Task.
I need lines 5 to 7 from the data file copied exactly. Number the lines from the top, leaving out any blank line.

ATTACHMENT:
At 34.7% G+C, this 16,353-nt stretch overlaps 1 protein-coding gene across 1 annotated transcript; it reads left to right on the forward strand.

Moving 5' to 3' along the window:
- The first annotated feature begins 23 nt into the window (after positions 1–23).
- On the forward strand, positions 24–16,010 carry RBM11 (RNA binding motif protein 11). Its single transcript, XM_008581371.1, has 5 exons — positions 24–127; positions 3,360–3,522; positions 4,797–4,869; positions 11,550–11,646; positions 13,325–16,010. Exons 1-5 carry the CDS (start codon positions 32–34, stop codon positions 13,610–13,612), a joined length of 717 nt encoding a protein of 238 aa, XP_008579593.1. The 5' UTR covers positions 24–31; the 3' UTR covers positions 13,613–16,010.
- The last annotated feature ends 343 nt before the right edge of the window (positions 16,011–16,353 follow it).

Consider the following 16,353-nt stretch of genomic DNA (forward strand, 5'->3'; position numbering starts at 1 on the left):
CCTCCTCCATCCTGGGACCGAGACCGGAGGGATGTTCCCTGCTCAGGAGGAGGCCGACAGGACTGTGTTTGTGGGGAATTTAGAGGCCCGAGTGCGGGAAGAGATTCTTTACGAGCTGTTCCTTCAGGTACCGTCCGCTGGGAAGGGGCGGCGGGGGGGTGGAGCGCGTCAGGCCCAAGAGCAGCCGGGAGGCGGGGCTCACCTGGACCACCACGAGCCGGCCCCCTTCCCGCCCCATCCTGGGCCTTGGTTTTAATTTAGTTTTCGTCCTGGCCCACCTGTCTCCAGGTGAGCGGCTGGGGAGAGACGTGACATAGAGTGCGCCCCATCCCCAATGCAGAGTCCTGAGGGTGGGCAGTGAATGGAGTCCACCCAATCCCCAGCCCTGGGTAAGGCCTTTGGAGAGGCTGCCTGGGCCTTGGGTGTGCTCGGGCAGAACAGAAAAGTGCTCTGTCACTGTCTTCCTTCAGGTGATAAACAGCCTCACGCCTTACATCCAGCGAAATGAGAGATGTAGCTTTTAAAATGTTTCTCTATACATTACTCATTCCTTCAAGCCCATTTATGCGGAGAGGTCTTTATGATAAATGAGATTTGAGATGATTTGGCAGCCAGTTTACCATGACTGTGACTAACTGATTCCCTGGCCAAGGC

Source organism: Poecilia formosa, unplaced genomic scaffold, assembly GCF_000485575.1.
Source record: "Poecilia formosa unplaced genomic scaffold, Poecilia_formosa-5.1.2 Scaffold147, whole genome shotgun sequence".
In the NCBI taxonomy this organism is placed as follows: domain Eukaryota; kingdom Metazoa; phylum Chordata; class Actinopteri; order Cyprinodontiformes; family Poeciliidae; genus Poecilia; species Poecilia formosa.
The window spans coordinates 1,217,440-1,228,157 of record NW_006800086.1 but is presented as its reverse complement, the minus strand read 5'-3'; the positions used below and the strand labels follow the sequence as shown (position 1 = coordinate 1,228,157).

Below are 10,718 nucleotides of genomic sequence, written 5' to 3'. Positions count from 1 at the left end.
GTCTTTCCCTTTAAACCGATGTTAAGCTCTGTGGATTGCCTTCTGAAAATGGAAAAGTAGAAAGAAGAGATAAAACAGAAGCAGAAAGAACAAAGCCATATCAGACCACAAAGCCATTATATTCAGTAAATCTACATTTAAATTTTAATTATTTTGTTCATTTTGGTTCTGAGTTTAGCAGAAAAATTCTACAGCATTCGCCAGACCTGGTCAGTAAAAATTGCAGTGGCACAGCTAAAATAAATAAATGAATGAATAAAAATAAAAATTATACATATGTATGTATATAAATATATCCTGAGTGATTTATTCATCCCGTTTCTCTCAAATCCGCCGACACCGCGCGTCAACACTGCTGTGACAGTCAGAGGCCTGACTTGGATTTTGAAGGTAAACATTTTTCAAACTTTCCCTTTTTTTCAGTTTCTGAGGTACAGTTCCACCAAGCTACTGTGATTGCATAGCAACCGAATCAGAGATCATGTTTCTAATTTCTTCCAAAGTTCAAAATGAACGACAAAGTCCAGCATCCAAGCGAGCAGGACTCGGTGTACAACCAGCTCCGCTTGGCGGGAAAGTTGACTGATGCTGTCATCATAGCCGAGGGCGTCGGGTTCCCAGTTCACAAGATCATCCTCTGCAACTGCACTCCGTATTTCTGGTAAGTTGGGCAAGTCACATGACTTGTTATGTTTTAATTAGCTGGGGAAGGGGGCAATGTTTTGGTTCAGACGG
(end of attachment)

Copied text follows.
- The last annotated feature ends 343 nt before the right edge of the window (positions 16,011–16,353 follow it).

Consider the following 16,353-nt stretch of genomic DNA (forward strand, 5'->3'; position numbering starts at 1 on the left):
CCTCCTCCATCCTGGGACCGAGACCGGAGGGATGTTCCCTGCTCAGGAGGAGGCCGACAGGACTGTGTTTGTGGGGAATTTAGAGGCCCGAGTGCGGGAAGAGATTCTTTACGAGCTGTTCCTTCAGGTACCGTCCGCTGGGAAGGGGCGGCGGGGGGGTGGAGCGCGTCAGGCCCAAGAGCAGCCGGGAGGCGGGGCTCACCTGGACCACCACGAGCCGGCCCCCTTCCCGCCCCATCCTGGGCCTTGGTTTTAATTTAGTTTTCGTCCTGGCCCACCTGTCTCCAGGTGAGCGGCTGGGGAGAGACGTGACATAGAGTGCGCCCCATCCCCAATGCAGAGTCCTGAGGGTGGGCAGTGAATGGAGTCCACCCAATCCCCAGCCCTGGGTAAGGCCTTTGGAGAGGCTGCCTGGGCCTTGGGTGTGCTCGGGCAGAACAGAAAAGTGCTCTGTCACTGTCTTCCTTCAGGTGATAAACAGCCTCACGCCTTACATCCAGCGAAATGAGAGATGTAGCTTTTAAAATGTTTCTCTATACATTACTCATTCCTTCAAGCCCATTTATGCGGAGAGGTCTTTATGATAAATGAGATTTGAGATGATTTGGCAGCCAGTTTACCATGACTGTGACTAACTGATTCCCTGGCCAAGGC